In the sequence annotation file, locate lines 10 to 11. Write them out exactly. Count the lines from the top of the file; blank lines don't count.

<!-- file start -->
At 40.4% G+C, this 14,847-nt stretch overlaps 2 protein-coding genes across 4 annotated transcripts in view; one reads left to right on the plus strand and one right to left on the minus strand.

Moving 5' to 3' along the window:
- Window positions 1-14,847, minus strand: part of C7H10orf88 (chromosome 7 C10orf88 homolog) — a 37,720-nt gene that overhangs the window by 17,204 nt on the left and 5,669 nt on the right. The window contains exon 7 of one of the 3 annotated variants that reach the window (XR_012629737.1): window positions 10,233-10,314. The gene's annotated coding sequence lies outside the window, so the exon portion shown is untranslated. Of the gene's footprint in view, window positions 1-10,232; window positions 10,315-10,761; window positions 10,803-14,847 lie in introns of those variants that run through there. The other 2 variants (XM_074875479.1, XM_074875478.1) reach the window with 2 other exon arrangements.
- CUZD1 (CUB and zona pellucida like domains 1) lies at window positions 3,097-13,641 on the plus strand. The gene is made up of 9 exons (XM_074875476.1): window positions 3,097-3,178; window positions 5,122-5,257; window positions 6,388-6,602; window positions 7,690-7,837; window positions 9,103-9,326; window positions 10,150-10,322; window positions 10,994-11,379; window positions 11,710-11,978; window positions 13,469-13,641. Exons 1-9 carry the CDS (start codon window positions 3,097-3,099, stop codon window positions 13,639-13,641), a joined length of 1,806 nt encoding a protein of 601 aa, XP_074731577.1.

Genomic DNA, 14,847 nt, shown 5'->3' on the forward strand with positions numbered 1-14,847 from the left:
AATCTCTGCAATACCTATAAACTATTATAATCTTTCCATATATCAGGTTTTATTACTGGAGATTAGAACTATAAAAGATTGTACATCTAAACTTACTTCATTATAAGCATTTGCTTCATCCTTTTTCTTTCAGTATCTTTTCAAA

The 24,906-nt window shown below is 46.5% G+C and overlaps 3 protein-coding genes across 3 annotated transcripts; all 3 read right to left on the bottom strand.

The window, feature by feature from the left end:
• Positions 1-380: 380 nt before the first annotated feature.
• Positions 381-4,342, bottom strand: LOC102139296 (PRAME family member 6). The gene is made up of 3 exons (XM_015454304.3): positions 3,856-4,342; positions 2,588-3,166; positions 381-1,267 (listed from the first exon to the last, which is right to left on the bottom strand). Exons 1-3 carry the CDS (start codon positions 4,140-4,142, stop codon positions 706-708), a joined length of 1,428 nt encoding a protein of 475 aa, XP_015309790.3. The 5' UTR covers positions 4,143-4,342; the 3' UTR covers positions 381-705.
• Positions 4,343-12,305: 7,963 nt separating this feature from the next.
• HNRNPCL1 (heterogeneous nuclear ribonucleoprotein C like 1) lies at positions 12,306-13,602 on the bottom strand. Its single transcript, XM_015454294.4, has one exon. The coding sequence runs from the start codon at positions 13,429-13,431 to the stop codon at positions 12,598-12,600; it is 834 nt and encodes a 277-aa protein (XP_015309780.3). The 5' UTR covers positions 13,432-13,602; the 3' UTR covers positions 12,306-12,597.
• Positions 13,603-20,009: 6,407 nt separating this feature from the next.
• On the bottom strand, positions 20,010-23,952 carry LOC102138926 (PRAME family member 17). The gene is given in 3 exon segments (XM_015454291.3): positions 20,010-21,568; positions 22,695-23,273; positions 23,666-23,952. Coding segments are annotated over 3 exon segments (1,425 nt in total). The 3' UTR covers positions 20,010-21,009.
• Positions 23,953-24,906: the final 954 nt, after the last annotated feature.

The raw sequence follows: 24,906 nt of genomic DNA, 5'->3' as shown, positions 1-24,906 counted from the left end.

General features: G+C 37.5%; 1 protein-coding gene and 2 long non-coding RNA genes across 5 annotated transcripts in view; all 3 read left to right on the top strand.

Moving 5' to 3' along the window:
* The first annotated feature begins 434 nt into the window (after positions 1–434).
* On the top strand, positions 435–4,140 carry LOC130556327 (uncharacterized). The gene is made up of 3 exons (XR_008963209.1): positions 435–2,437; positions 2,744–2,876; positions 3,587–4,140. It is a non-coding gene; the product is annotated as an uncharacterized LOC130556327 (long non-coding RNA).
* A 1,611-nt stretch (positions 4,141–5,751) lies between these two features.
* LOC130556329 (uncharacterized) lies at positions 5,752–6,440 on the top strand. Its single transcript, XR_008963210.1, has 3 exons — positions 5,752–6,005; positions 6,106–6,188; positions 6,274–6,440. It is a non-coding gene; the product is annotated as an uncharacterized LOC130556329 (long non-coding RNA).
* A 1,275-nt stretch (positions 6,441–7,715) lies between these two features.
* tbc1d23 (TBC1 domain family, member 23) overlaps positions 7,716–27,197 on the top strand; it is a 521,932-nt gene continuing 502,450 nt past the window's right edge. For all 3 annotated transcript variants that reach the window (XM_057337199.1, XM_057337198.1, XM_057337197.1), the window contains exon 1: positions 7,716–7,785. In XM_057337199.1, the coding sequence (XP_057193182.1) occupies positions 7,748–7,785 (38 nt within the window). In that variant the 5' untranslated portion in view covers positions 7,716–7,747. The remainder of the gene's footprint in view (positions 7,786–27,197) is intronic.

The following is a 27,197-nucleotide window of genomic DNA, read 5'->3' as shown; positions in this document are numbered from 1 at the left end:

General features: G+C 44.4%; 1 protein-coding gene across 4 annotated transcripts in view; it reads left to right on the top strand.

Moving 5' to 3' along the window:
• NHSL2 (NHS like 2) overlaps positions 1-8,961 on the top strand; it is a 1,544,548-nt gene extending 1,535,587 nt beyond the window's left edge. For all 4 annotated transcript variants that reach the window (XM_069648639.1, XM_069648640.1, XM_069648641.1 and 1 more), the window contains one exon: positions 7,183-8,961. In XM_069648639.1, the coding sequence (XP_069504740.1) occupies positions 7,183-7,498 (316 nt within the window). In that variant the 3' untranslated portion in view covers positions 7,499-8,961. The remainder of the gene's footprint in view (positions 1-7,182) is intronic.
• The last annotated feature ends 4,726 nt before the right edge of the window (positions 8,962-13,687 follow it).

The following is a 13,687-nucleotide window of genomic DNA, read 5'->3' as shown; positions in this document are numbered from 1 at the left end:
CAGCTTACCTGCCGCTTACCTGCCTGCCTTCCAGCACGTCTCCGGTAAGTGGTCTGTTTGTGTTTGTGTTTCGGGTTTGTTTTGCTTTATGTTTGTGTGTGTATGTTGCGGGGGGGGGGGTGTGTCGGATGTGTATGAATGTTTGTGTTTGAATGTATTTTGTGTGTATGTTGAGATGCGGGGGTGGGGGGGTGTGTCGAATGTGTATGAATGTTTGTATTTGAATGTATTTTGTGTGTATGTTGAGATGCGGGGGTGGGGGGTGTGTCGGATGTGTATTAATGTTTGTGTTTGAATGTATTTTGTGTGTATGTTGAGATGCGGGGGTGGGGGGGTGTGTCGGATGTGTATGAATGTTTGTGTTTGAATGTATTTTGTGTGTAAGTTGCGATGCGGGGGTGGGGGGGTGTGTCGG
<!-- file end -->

• Positions 381-4,342, bottom strand: LOC102139296 (PRAME family member 6). The gene is made up of 3 exons (XM_015454304.3): positions 3,856-4,342; positions 2,588-3,166; positions 381-1,267 (listed from the first exon to the last, which is right to left on the bottom strand). Exons 1-3 carry the CDS (start codon positions 4,140-4,142, stop codon positions 706-708), a joined length of 1,428 nt encoding a protein of 475 aa, XP_015309790.3. The 5' UTR covers positions 4,143-4,342; the 3' UTR covers positions 381-705.
• Positions 4,343-12,305: 7,963 nt separating this feature from the next.